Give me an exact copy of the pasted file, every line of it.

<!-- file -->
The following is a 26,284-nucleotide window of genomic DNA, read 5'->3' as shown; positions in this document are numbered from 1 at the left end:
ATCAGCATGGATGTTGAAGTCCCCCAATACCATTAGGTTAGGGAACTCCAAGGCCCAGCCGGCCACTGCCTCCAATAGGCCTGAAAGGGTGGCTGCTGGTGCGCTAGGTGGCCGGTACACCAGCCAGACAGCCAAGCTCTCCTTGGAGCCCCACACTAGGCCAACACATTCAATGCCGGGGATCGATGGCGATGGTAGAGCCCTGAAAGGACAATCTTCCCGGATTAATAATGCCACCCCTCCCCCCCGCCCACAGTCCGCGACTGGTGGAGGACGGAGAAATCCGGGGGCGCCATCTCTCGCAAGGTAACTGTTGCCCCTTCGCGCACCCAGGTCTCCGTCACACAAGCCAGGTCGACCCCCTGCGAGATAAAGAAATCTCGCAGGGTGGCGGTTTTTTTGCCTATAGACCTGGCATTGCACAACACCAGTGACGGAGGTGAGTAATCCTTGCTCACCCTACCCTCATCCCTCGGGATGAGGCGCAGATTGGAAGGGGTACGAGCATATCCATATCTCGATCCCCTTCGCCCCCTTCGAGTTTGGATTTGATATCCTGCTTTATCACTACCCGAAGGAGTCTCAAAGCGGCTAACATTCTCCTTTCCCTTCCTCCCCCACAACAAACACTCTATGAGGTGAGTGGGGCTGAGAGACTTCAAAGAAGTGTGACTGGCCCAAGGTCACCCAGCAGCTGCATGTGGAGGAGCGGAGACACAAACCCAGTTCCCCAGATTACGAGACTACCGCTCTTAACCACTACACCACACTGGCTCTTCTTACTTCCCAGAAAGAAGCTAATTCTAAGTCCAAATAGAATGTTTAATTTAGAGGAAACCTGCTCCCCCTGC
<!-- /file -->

The following is a 26,284-nucleotide window of genomic DNA, read 5'->3' as shown; positions in this document are numbered from 1 at the left end:
ATCAGCATGGATGTTGAAGTCCCCCAATACCATTAGGTTAGGGAACTCCAAGGCCCAGCCGGCCACTGCCTCCAATAGGCCTGAAAGGGTGGCTGCTGGTGCGCTAGGTGGCCGGTACACCAGCCAGACAGCCAAGCTCTCCTTGGAGCCCCACACTAGGCCAACACATTCAATGCCGGGGATCGATGGCGATGGTAGAGCCCTGAAAGGACAATCTTCCCGGATTAATAATGCCACCCCTCCCCCCCGCCCACAGTCCGCGACTGGTGGAGGACGGAGAAATCCGGGGGCGCCATCTCTCGCAAGGTAACTGTTGCCCCTTCGCGCACCCAGGTCTCCGTCACACAAGCCAGGTCGACCCCCTGCGAGATAAAGAAATCTCGCAGGGTGGCGGTTTTTTTGCCTATAGACCTGGCATTGCACAACACCAGTGACGGAGGTGAGTAATCCTTGCTCACCCTACCCTCATCCCTCGGGATGAGGCGCAGATTGGAAGGGGTACGAGCATATCCATATCTCGATCCCCTTCGCCCCCTTCGAGTTTGGATTTGATATCCTGCTTTATCACTACCCGAAGGAGTCTCAAAGCGGCTAACATTCTCCTTTCCCTTCCTCCCCCACAACAAACACTCTATGAGGTGAGTGGGGCTGAGAGACTTCAAAGAAGTGTGACTGGCCCAAGGTCACCCAGCAGCTGCATGTGGAGGAGCGGAGACACAAACCCAGTTCCCCAGATTACGAGACTACCGCTCTTAACCACTACACCACACTGGCTCTTCTTACTTCCCAGAAAGAAGCTAATTCTAAGTCCAAATAGAATGTTTAATTTAGAGGAAACCTGCTCCCCCTGC